New Zealand dairy and meat exporters slam pact with EU


New Zealand’s meat and dairy exporters have expressed disappointment with the Free Trade Agreement Prime Minister Jacinda Ardern has struck with the European Union.

The results for dairy, New Zealand’s biggest export, were “very disappointing and reflect the level of protectionism that continues to affect dairy trade globally, and in the EU dairy industry in particular,” the Fonterra Cooperative Group said in a statement on Friday. The Meat Industry Association said the deal will only see a small quota for New Zealand beef into the EU, falling far short of expectations.

Ardern announced the FTA overnight from Brussels, where she and Trade Secretary Damien O’Connor were campaigning for a deal on the border, four years after negotiations began. They hailed this as a major achievement that will give New Zealand access to one of the largest and most lucrative markets in the world.

“It’s a strategically important and economically beneficial deal that comes at a crucial time in our export-led Covid-19 recovery,” Ardern said. “It brings tangible gains for exporters in a restrictive agricultural market.”

Under the Free Trade Agreement, it is estimated that New Zealand’s export earnings to the EU will increase by up to NZ$1.8 billion (US$1.1 billion) annually until 2035.

It secures duty-free access to 97% of New Zealand’s current exports to the EU, with over 91% being removed on the FTA’s entry into force date. Exporters will save around NZ$110 million a year by eliminating tariffs.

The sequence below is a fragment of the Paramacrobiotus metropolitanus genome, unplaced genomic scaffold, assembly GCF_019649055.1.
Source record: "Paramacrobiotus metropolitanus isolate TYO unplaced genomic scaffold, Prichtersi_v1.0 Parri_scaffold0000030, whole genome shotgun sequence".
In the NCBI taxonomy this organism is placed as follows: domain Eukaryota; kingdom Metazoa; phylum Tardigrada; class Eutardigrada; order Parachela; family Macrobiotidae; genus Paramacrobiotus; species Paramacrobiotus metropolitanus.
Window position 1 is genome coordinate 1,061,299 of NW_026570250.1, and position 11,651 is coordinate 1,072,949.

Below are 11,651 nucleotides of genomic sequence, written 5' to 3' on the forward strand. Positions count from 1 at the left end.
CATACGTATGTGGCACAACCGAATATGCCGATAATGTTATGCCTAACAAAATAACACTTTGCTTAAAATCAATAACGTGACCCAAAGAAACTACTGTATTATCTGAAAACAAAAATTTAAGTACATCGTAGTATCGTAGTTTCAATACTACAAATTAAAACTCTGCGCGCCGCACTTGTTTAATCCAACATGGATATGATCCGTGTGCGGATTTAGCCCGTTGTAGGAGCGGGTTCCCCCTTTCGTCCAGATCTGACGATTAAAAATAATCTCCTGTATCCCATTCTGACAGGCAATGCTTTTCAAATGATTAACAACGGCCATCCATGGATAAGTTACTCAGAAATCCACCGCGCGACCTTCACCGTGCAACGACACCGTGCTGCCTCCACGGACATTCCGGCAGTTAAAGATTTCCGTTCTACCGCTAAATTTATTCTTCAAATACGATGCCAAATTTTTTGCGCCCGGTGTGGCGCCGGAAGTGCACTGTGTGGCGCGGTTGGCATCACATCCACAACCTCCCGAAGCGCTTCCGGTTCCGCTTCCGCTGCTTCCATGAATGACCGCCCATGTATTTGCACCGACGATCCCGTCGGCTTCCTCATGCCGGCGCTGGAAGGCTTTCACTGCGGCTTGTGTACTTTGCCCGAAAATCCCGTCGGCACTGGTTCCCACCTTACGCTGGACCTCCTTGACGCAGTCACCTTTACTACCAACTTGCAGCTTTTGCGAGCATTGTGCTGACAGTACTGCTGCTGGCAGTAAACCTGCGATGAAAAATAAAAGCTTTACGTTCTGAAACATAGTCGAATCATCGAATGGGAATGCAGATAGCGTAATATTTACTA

The kiwifruit, wine, manuka honey and seafood industries appear to be winners as these commodities are immediately exempted from tariffs.

But the Meat Association said the deal will allow for a quota of just 10,000 tonnes of New Zealand beef in a market that consumes 6.5 million tonnes annually.

Dairy giant Fonterra said that while the FTA will provide some small entry opportunities for certain products over time, “the overall commercial opportunities for products like butter, cheese, milk powder and key proteins ​​relative to the size of the EU market are restricted”.

O’Connor said the government has “fought hard for our milk and beef exporters” and that the deal could bring them up to NZ$600 million in additional annual export earnings once the deal is fully operational.

“We have also secured increased access for our butter and cheese producers, some of whom can now trade with the EU for the first time in many years,” he said.

However, the New Zealand Specialist Cheesemakers Association said the country had “bowed to pressure from the EU” and caved in on key cheese names.

Of particular concern is the loss of the Feta name, which will be phased out over nine years, said Board Member Daniel Shields. Europe has also managed to insert the right to restrict new names at a later date, he said.

It is unclear when the free trade agreement will come into force. Both parties have to complete domestic legal procedures and ratify the agreement, which can take several years.

Bloomberg New Zealand dairy and meat exporters slam pact with EU

Fry Electronics Team

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